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Short-Term Gain or Pain? A DSGE Model-Based Analysis of the Short-Term Effects of Structural Reforms in Labour and Product Markets

  • Matteo Cacciatore
  • Romain Duval
  • Giuseppe Fiori

This paper explores the short-term effects of labour and product market reforms through a dynamic general equilibrium model that features endogenous producer entry, equilibrium unemployment and costly job creation and destruction. Unlike in existing work, the link between labour and product market dynamics and the policy factors driving it are modelled explicitly. The analysis yields three main findings. First, it takes time for reforms to pay off, typically at least a couple of years. This is partly because their benefits materialise through firm entry and increased hiring, both of which are gradual processes, while any reform-driven layoffs are immediate. Second, all reforms appear to stimulate GDP already in the short run, but some of them -- such as job protection reforms -- are found to increase unemployment temporarily. Implementing a broad package of labour and product market reforms enables governments to minimise or even alleviate such transitional costs. Third, reforms are not found to have noticeable deflationary effects, suggesting that the inability of monetary policy to deliver large interest rate cuts in their aftermath -- either because of the zero bound on policy rates or because the country belongs to a large monetary union -- may not be a relevant obstacle to reform implementation. Alternative simple monetary policy rules have little impact on the transitional costs from reforms. Gain ou perte à court terme ? Une analyse à partir d'un modèle DSGE des effets de court terme des réformes sur les marchés du travail et des produits Cet article évalue les effets de court terme des réformes des marchés du travail et des produits à l’aide d’un modèle d’équilibre général dynamique incorporant une entrée endogène des firmes, un chômage d’équilibre et des coûts de création et destruction d’emplois. Contrairement aux travaux existants, le lien entre les dynamiques des marchés du travail et des produits et les facteurs politiques qui le gouvernent sont modélisés explicitement. L’analyse fournit trois conclusions principales. Premièrement, il faut du temps pour que les réformes paient, typiquement au moins quelques années. Deuxièmement, il apparaît que toutes les réformes stimulent le PIB dès le court terme, mais que certaines d’entre elles -- telles que les réformes de la protection de l’emploi -- augmentent le chômage temporairement. Mettre en oeuvre simultanément un ensemble de réformes des marchés du travail et des produits permet au gouvernement de minimiser voire d’éviter ces coûts transitoires. Troisièmement, les réformes n’apparaissent pas avoir d’effets déflationnistes majeurs, ce qui suggère que l’incapacité de la politique monétaire à mettre en oeuvre de fortes baisses de taux d’intérêt dans leur foulée -- soit du fait du plancher zéro sur les taux directeurs soit du fait de l’appartenance à une large zone monétaire -- n’est pas un obstacle pertinent à la mise en oeuvre des réformes. Des règles monétaires simples alternatives n’ont qu’un faible impact sur les coûts de transition des réformes.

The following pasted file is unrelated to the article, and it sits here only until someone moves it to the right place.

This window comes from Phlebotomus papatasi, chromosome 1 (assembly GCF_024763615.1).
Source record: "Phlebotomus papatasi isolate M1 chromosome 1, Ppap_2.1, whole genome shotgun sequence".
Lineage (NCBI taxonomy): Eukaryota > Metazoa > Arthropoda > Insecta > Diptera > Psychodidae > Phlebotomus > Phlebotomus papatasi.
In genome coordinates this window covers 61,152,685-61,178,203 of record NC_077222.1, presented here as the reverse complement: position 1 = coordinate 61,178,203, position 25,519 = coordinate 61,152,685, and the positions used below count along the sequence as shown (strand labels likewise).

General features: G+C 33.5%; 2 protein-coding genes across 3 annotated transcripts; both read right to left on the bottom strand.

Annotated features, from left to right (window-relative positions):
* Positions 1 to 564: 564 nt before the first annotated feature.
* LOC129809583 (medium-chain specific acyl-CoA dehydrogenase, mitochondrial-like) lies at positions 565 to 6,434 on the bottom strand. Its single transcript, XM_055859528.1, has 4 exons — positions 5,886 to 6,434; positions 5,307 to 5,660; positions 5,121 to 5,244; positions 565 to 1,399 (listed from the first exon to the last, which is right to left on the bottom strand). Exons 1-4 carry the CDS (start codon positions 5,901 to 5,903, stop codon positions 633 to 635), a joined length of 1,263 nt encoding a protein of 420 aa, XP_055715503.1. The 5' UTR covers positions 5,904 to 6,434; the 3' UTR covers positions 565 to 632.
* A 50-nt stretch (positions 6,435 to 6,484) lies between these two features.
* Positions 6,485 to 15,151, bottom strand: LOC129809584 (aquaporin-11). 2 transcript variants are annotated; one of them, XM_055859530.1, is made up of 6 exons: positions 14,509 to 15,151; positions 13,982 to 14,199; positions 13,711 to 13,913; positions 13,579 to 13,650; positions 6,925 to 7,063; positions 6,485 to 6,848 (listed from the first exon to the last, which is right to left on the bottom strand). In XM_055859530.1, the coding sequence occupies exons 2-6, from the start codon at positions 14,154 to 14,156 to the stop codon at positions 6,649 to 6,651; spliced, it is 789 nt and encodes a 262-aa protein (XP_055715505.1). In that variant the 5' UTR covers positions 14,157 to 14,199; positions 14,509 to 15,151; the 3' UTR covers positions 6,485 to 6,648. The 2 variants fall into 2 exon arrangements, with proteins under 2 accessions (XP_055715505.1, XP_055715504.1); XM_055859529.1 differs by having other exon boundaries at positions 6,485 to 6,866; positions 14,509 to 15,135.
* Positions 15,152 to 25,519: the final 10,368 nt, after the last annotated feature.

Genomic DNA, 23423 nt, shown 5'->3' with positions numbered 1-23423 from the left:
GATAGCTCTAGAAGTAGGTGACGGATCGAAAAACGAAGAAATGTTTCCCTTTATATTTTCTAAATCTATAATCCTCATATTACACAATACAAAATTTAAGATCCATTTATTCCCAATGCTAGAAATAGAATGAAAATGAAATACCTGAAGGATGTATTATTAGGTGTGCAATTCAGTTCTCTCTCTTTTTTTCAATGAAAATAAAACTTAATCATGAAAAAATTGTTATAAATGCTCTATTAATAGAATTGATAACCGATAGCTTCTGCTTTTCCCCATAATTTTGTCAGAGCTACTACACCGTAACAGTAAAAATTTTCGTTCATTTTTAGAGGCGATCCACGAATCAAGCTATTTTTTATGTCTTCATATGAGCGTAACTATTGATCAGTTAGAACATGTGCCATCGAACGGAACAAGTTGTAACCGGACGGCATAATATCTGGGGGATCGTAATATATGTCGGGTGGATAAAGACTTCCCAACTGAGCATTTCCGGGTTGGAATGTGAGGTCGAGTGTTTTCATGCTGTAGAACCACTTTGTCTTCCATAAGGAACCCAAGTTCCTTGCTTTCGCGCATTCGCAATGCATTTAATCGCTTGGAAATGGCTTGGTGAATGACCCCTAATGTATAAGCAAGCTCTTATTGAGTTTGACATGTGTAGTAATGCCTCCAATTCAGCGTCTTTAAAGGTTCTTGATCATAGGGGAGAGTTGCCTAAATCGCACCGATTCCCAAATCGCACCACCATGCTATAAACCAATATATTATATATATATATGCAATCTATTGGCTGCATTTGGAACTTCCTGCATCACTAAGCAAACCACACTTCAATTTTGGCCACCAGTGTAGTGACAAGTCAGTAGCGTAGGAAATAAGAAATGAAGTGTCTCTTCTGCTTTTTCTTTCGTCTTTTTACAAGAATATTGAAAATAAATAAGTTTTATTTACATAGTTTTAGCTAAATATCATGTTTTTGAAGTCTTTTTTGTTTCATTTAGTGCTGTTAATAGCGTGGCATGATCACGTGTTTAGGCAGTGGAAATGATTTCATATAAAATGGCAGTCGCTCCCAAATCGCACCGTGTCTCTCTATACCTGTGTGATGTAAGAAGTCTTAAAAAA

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Paper provided by OECD Publishing in its series OECD Economics Department Working Papers with number 948.

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Date of creation: 26 Mar 2012
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Handle: RePEc:oec:ecoaaa:948-en
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